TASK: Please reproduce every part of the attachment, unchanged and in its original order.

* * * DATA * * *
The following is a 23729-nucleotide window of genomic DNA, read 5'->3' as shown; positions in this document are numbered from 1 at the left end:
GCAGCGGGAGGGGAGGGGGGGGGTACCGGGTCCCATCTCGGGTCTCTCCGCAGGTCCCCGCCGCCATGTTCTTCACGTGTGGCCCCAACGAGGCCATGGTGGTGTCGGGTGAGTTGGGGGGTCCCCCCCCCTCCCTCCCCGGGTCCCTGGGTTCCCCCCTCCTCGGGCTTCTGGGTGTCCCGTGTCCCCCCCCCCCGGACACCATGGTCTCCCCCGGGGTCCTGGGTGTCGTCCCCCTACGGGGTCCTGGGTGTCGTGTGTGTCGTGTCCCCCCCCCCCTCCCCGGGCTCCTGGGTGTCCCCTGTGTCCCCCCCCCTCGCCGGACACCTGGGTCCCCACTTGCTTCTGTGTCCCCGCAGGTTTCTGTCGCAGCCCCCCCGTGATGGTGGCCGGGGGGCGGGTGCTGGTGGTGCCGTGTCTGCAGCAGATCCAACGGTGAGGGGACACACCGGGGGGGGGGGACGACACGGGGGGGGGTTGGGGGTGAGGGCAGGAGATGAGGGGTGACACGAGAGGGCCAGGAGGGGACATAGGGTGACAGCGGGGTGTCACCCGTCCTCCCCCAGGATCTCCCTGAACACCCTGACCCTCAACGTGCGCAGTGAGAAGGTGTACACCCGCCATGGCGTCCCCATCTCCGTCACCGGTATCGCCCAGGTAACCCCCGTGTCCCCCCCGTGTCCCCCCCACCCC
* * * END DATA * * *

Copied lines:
The following is a 23729-nucleotide window of genomic DNA, read 5'->3' as shown; positions in this document are numbered from 1 at the left end:
GCAGCGGGAGGGGAGGGGGGGGGTACCGGGTCCCATCTCGGGTCTCTCCGCAGGTCCCCGCCGCCATGTTCTTCACGTGTGGCCCCAACGAGGCCATGGTGGTGTCGGGTGAGTTGGGGGGTCCCCCCCCCTCCCTCCCCGGGTCCCTGGGTTCCCCCCTCCTCGGGCTTCTGGGTGTCCCGTGTCCCCCCCCCCCGGACACCATGGTCTCCCCCGGGGTCCTGGGTGTCGTCCCCCTACGGGGTCCTGGGTGTCGTGTGTGTCGTGTCCCCCCCCCCCTCCCCGGGCTCCTGGGTGTCCCCTGTGTCCCCCCCCCTCGCCGGACACCTGGGTCCCCACTTGCTTCTGTGTCCCCGCAGGTTTCTGTCGCAGCCCCCCCGTGATGGTGGCCGGGGGGCGGGTGCTGGTGGTGCCGTGTCTGCAGCAGATCCAACGGTGAGGGGACACACCGGGGGGGGGGGACGACACGGGGGGGGGTTGGGGGTGAGGGCAGGAGATGAGGGGTGACACGAGAGGGCCAGGAGGGGACATAGGGTGACAGCGGGGTGTCACCCGTCCTCCCCCAGGATCTCCCTGAACACCCTGACCCTCAACGTGCGCAGTGAGAAGGTGTACACCCGCCATGGCGTCCCCATCTCCGTCACCGGTATCGCCCAGGTAACCCCCGTGTCCCCCCCGTGTCCCCCCCACCCC